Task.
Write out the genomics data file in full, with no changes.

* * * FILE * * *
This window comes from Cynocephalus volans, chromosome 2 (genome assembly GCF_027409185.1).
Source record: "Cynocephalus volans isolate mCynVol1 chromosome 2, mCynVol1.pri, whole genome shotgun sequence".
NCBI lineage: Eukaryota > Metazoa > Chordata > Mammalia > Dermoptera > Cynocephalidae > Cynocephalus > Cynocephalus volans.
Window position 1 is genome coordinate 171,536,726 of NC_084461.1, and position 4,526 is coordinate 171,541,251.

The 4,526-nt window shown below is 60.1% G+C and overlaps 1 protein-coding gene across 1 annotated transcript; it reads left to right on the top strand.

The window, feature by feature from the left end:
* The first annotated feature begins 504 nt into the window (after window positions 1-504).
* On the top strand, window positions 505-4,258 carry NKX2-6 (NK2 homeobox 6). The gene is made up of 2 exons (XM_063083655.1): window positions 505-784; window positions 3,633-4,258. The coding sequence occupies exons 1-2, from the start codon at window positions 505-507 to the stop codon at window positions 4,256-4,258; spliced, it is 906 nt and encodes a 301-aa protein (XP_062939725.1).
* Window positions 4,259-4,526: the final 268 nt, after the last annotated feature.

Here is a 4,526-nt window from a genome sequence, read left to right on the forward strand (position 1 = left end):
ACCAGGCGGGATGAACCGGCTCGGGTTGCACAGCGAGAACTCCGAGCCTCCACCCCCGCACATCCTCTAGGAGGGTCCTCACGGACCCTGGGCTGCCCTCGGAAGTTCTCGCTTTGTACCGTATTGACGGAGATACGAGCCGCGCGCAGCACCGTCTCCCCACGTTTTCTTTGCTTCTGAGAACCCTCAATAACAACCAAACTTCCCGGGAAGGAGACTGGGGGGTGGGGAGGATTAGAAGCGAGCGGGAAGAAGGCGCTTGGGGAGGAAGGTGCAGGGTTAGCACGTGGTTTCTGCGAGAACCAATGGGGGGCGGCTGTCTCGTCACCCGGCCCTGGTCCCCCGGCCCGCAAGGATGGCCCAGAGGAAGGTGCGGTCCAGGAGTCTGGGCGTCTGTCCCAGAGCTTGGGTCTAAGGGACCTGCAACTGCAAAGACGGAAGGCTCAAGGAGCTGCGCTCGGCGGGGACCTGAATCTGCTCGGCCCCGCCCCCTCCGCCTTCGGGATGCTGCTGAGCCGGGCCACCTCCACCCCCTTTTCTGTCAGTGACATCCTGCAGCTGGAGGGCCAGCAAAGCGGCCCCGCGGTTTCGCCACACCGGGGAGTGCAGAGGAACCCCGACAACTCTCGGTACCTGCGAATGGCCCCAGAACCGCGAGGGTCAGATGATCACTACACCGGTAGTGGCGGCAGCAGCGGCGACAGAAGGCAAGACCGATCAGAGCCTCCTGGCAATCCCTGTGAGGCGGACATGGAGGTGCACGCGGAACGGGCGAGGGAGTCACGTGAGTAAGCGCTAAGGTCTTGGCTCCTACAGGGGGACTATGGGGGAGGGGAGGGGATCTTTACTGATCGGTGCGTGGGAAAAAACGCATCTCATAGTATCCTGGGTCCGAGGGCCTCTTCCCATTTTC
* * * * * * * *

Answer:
This window comes from Cynocephalus volans, chromosome 2 (genome assembly GCF_027409185.1).
Source record: "Cynocephalus volans isolate mCynVol1 chromosome 2, mCynVol1.pri, whole genome shotgun sequence".
NCBI lineage: Eukaryota > Metazoa > Chordata > Mammalia > Dermoptera > Cynocephalidae > Cynocephalus > Cynocephalus volans.
Window position 1 is genome coordinate 171,536,726 of NC_084461.1, and position 4,526 is coordinate 171,541,251.

The 4,526-nt window shown below is 60.1% G+C and overlaps 1 protein-coding gene across 1 annotated transcript; it reads left to right on the top strand.

The window, feature by feature from the left end:
* The first annotated feature begins 504 nt into the window (after window positions 1-504).
* On the top strand, window positions 505-4,258 carry NKX2-6 (NK2 homeobox 6). The gene is made up of 2 exons (XM_063083655.1): window positions 505-784; window positions 3,633-4,258. The coding sequence occupies exons 1-2, from the start codon at window positions 505-507 to the stop codon at window positions 4,256-4,258; spliced, it is 906 nt and encodes a 301-aa protein (XP_062939725.1).
* Window positions 4,259-4,526: the final 268 nt, after the last annotated feature.

Here is a 4,526-nt window from a genome sequence, read left to right on the forward strand (position 1 = left end):
ACCAGGCGGGATGAACCGGCTCGGGTTGCACAGCGAGAACTCCGAGCCTCCACCCCCGCACATCCTCTAGGAGGGTCCTCACGGACCCTGGGCTGCCCTCGGAAGTTCTCGCTTTGTACCGTATTGACGGAGATACGAGCCGCGCGCAGCACCGTCTCCCCACGTTTTCTTTGCTTCTGAGAACCCTCAATAACAACCAAACTTCCCGGGAAGGAGACTGGGGGGTGGGGAGGATTAGAAGCGAGCGGGAAGAAGGCGCTTGGGGAGGAAGGTGCAGGGTTAGCACGTGGTTTCTGCGAGAACCAATGGGGGGCGGCTGTCTCGTCACCCGGCCCTGGTCCCCCGGCCCGCAAGGATGGCCCAGAGGAAGGTGCGGTCCAGGAGTCTGGGCGTCTGTCCCAGAGCTTGGGTCTAAGGGACCTGCAACTGCAAAGACGGAAGGCTCAAGGAGCTGCGCTCGGCGGGGACCTGAATCTGCTCGGCCCCGCCCCCTCCGCCTTCGGGATGCTGCTGAGCCGGGCCACCTCCACCCCCTTTTCTGTCAGTGACATCCTGCAGCTGGAGGGCCAGCAAAGCGGCCCCGCGGTTTCGCCACACCGGGGAGTGCAGAGGAACCCCGACAACTCTCGGTACCTGCGAATGGCCCCAGAACCGCGAGGGTCAGATGATCACTACACCGGTAGTGGCGGCAGCAGCGGCGACAGAAGGCAAGACCGATCAGAGCCTCCTGGCAATCCCTGTGAGGCGGACATGGAGGTGCACGCGGAACGGGCGAGGGAGTCACGTGAGTAAGCGCTAAGGTCTTGGCTCCTACAGGGGGACTATGGGGGAGGGGAGGGGATCTTTACTGATCGGTGCGTGGGAAAAAACGCATCTCATAGTATCCTGGGTCCGAGGGCCTCTTCCCATTTTC